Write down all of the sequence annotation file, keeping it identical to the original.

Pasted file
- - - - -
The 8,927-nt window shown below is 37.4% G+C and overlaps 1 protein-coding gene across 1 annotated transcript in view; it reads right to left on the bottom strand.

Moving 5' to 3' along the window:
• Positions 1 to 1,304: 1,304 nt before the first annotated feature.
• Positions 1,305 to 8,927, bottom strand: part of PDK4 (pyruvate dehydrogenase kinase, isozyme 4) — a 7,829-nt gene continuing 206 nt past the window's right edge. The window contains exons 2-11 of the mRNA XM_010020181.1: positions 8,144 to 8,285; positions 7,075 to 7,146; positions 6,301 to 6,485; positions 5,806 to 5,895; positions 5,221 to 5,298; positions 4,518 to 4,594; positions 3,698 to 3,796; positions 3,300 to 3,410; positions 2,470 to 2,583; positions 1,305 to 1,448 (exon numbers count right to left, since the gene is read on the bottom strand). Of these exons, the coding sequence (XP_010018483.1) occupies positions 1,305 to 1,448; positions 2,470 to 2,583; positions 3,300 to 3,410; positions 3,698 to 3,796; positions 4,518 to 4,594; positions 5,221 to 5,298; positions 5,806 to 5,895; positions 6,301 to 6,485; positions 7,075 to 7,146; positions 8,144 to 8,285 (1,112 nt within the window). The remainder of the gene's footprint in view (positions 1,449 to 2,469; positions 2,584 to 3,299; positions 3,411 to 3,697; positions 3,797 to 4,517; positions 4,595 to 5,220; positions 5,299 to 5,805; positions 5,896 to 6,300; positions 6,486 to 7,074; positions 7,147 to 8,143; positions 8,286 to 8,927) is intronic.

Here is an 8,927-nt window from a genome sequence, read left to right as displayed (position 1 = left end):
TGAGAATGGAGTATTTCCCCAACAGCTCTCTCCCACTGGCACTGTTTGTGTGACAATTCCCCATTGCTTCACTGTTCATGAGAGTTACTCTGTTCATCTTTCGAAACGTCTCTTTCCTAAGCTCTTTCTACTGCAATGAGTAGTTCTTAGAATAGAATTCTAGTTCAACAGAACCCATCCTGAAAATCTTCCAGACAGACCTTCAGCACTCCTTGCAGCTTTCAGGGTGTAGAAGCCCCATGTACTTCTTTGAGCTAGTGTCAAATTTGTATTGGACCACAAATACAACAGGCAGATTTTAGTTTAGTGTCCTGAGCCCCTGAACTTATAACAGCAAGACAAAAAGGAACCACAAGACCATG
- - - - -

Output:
The 8,927-nt window shown below is 37.4% G+C and overlaps 1 protein-coding gene across 1 annotated transcript in view; it reads right to left on the bottom strand.

Moving 5' to 3' along the window:
• Positions 1 to 1,304: 1,304 nt before the first annotated feature.
• Positions 1,305 to 8,927, bottom strand: part of PDK4 (pyruvate dehydrogenase kinase, isozyme 4) — a 7,829-nt gene continuing 206 nt past the window's right edge. The window contains exons 2-11 of the mRNA XM_010020181.1: positions 8,144 to 8,285; positions 7,075 to 7,146; positions 6,301 to 6,485; positions 5,806 to 5,895; positions 5,221 to 5,298; positions 4,518 to 4,594; positions 3,698 to 3,796; positions 3,300 to 3,410; positions 2,470 to 2,583; positions 1,305 to 1,448 (exon numbers count right to left, since the gene is read on the bottom strand). Of these exons, the coding sequence (XP_010018483.1) occupies positions 1,305 to 1,448; positions 2,470 to 2,583; positions 3,300 to 3,410; positions 3,698 to 3,796; positions 4,518 to 4,594; positions 5,221 to 5,298; positions 5,806 to 5,895; positions 6,301 to 6,485; positions 7,075 to 7,146; positions 8,144 to 8,285 (1,112 nt within the window). The remainder of the gene's footprint in view (positions 1,449 to 2,469; positions 2,584 to 3,299; positions 3,411 to 3,697; positions 3,797 to 4,517; positions 4,595 to 5,220; positions 5,299 to 5,805; positions 5,896 to 6,300; positions 6,486 to 7,074; positions 7,147 to 8,143; positions 8,286 to 8,927) is intronic.

Here is an 8,927-nt window from a genome sequence, read left to right as displayed (position 1 = left end):
TGAGAATGGAGTATTTCCCCAACAGCTCTCTCCCACTGGCACTGTTTGTGTGACAATTCCCCATTGCTTCACTGTTCATGAGAGTTACTCTGTTCATCTTTCGAAACGTCTCTTTCCTAAGCTCTTTCTACTGCAATGAGTAGTTCTTAGAATAGAATTCTAGTTCAACAGAACCCATCCTGAAAATCTTCCAGACAGACCTTCAGCACTCCTTGCAGCTTTCAGGGTGTAGAAGCCCCATGTACTTCTTTGAGCTAGTGTCAAATTTGTATTGGACCACAAATACAACAGGCAGATTTTAGTTTAGTGTCCTGAGCCCCTGAACTTATAACAGCAAGACAAAAAGGAACCACAAGACCATG